It's one of those technologies we're prone to make fun of, if only because we're not entirely sure what it's all about, but the news that the world's first mobile WiMAX gaming device had been announced certainly got our attention.

Called the G100 and developed by Posbro, a subsidiary of Posdata (itself a subsidary of huge Korea steel maker Posco), it's just been revealed at the WiMAX World USA 2007 exhibition in Chicago.

In terms of hardware specs, the G100 features a widescreen four-inch touchscreen that slides up to reveal four buttons which act as a D-pad, four face buttons and a mobile-style nub. There are also two shoulder buttons.

As for network technology, the G100 supports mobile WiMAX – itself a cell phone-style high-speed technology equivalent to 3G and 4G mobile networks – as well as old fashioned Wi-Fi and Bluetooth. This, Posbro says, will enable users to select the most appropriate network to make an internet connection.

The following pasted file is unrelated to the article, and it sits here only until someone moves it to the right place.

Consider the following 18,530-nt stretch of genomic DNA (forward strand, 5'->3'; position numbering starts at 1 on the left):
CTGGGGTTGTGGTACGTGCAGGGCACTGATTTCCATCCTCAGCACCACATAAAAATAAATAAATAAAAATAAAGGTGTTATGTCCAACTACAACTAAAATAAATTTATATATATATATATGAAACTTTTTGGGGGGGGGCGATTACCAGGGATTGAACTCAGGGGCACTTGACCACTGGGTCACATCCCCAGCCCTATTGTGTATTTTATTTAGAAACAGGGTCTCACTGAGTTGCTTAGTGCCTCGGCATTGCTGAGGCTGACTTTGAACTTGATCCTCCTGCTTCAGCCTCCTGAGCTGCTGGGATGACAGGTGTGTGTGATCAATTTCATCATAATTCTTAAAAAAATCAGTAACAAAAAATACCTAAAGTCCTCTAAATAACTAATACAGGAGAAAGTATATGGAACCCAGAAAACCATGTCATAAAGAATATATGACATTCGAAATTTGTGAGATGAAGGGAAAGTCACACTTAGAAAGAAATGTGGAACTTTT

So that's hardware side of the technology covered, but quite how the gaming part of the picture is to be fulfilled remains unclear. It seems unlikely anyone will develop specific content for the device, so we'd suggest the only games available will be downloadable PC games, flash titles and the like.

With regards to availability, Posbro says the official release of the product (under its Flyvo brand) is expected by the end of 2007, but we'd be surprised if this means the G100 will be available anywhere other than Korea. In fact, if we're being really cynical, we'd suggest the G100 looks a lot like those reference technology prototypes that integration companies shout about in the hope that someone like Apple or Sony will license the design and then slap their brand on it before it gets released into the real-world.

Still, if nothing else, it does demonstrate there's enthusiasm in the hardware business for relatively cheap gaming devices that offer the intuitive control of the DS but are much more powerful in terms of 3D performance, as well as being more open in terms mobile connectivity. And in the long run that can't be a bad thing.